August 22, 2009
In recent years Alexander Cockburn has been one of the few leftists in the United States worth reading on a regular basis. While most of the official left has retreated into the loving arms of Whole Foods culture and the self loathing feel-goodism of identity politics, Cockburn has remained a street fighter who is willing to call a spade a spade. His latest column is the best written and most interesting take I’ve seen yet on the death of Robert Novak. Here is an excerpt.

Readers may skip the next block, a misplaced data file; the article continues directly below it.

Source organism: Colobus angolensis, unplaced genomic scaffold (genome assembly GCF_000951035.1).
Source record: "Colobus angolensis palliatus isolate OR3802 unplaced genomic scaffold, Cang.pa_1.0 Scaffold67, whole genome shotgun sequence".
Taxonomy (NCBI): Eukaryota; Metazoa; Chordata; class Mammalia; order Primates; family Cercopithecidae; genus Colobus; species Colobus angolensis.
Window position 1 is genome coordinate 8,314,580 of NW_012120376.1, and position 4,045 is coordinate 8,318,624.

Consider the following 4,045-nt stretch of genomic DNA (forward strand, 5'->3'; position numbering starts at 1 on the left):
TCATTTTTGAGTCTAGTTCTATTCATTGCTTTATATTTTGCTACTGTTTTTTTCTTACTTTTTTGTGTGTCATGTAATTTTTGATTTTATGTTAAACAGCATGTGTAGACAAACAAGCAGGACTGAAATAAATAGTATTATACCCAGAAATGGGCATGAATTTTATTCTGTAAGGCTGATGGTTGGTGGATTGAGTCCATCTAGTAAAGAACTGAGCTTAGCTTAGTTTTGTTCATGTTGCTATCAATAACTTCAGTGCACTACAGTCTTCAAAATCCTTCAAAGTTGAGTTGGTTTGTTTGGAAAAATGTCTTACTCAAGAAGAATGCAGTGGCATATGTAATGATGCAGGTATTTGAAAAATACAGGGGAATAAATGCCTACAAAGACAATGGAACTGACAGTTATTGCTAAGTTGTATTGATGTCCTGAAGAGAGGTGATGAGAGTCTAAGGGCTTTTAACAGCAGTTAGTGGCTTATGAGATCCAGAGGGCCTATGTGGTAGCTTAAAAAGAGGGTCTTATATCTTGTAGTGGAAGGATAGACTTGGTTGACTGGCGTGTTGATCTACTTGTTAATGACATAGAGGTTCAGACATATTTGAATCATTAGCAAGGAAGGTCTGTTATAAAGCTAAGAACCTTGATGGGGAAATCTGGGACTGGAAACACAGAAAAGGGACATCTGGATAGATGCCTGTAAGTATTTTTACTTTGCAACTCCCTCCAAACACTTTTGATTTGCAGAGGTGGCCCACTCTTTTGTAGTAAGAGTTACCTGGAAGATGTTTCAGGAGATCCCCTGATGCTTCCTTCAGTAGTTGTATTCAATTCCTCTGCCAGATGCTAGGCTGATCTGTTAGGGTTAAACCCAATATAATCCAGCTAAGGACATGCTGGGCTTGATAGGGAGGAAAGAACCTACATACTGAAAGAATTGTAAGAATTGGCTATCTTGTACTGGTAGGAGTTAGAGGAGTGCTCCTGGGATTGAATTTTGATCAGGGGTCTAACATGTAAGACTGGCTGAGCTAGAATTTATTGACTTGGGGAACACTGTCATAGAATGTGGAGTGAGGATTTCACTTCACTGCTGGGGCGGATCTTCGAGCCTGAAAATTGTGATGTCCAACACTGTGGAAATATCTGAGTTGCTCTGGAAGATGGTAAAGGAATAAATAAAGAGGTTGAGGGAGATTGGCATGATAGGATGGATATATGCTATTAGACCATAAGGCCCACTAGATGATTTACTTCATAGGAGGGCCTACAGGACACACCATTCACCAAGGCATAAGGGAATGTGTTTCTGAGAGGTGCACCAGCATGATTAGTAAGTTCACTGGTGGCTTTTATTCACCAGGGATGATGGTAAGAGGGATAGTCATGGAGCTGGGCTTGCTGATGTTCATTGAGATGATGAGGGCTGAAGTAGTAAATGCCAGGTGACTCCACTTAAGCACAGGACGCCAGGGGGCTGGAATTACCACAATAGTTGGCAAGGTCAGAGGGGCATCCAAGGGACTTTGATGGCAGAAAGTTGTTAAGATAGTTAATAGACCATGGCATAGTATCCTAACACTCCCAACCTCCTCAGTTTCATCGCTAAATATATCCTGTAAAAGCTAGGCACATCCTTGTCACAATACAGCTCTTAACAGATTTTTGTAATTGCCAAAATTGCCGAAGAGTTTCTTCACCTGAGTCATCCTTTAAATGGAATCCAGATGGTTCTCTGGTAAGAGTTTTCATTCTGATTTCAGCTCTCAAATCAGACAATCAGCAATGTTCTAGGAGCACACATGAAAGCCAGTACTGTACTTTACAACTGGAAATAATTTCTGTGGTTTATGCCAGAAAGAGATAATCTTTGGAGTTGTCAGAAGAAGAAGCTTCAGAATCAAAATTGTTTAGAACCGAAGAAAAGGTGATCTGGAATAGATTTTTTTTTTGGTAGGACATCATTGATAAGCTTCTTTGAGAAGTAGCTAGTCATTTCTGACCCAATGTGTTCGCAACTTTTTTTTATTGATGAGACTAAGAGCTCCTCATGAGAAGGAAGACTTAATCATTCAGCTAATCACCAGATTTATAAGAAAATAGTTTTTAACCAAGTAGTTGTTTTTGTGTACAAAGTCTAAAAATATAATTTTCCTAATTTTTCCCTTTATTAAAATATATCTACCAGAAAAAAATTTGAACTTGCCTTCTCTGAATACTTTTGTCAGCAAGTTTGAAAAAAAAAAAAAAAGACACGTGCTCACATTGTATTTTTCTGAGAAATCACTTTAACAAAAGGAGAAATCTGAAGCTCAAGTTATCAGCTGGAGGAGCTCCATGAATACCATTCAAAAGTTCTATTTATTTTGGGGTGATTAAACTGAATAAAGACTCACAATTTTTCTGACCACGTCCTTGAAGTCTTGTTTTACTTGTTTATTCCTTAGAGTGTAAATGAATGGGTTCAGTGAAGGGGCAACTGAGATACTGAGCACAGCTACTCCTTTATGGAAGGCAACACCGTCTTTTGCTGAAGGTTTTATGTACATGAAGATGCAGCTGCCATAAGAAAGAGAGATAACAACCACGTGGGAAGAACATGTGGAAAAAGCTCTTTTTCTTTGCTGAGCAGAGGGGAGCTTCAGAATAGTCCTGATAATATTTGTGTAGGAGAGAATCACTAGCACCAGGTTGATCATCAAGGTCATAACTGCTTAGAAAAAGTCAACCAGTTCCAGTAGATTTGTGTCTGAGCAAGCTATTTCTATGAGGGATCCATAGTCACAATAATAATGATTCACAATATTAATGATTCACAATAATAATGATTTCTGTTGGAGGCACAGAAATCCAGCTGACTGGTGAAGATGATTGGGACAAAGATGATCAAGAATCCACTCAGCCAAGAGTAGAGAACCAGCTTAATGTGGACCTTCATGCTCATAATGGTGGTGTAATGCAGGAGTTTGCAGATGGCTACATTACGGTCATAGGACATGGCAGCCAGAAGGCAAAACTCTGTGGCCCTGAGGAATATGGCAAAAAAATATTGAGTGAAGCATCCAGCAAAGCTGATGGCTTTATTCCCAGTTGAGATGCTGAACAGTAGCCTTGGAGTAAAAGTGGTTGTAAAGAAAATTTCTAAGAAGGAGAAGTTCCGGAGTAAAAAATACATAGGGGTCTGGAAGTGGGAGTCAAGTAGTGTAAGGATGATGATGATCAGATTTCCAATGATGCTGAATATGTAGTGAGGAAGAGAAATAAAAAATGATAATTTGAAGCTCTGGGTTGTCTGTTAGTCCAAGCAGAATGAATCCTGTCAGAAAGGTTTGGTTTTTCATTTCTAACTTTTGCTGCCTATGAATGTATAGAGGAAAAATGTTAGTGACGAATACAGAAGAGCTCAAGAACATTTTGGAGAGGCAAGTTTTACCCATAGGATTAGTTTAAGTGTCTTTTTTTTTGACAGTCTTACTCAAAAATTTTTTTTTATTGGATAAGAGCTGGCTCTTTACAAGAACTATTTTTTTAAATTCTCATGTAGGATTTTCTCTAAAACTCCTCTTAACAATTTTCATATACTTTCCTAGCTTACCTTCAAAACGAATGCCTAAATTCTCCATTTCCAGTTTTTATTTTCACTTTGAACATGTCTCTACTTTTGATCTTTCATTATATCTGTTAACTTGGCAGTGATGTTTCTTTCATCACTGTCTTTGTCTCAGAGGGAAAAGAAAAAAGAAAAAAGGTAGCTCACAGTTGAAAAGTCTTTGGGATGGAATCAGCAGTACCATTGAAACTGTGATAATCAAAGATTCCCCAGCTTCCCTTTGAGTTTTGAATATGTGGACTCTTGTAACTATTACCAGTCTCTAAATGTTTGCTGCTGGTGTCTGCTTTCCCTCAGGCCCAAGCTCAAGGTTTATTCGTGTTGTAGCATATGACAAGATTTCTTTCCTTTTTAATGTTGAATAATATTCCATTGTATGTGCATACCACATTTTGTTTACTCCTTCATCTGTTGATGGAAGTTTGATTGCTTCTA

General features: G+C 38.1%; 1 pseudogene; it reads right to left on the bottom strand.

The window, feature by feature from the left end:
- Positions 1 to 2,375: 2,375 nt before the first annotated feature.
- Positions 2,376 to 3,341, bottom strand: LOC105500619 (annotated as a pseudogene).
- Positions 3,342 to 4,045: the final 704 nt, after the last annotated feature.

But as Robert Lowe, the great nineteenth century editor of the London Times once wrote, ?It is the duty of newspapers to obtain the intelligence of the news and instantly communicate this to the readers.? What Novak?s prissy colleagues and competitors never liked about him and Evans (who died in 2001) was that they made obvious what most journalists preferred to conceal, that their information came from self-interested sources, using the press ? in this case Novak ? to fight their bureaucratic wars. Particularly ludicrous was the spectacle of the liberal-left in periodicals like The Nation solemnly deploring Novak?s leaking of Plame?s name as somehow ?compromising national security?, as if The Nation magazine in the 1960s had not been a trailblazer in exposing the activities of the CIA. In short, the Plame disclosure was one of Novak?s finest hours.
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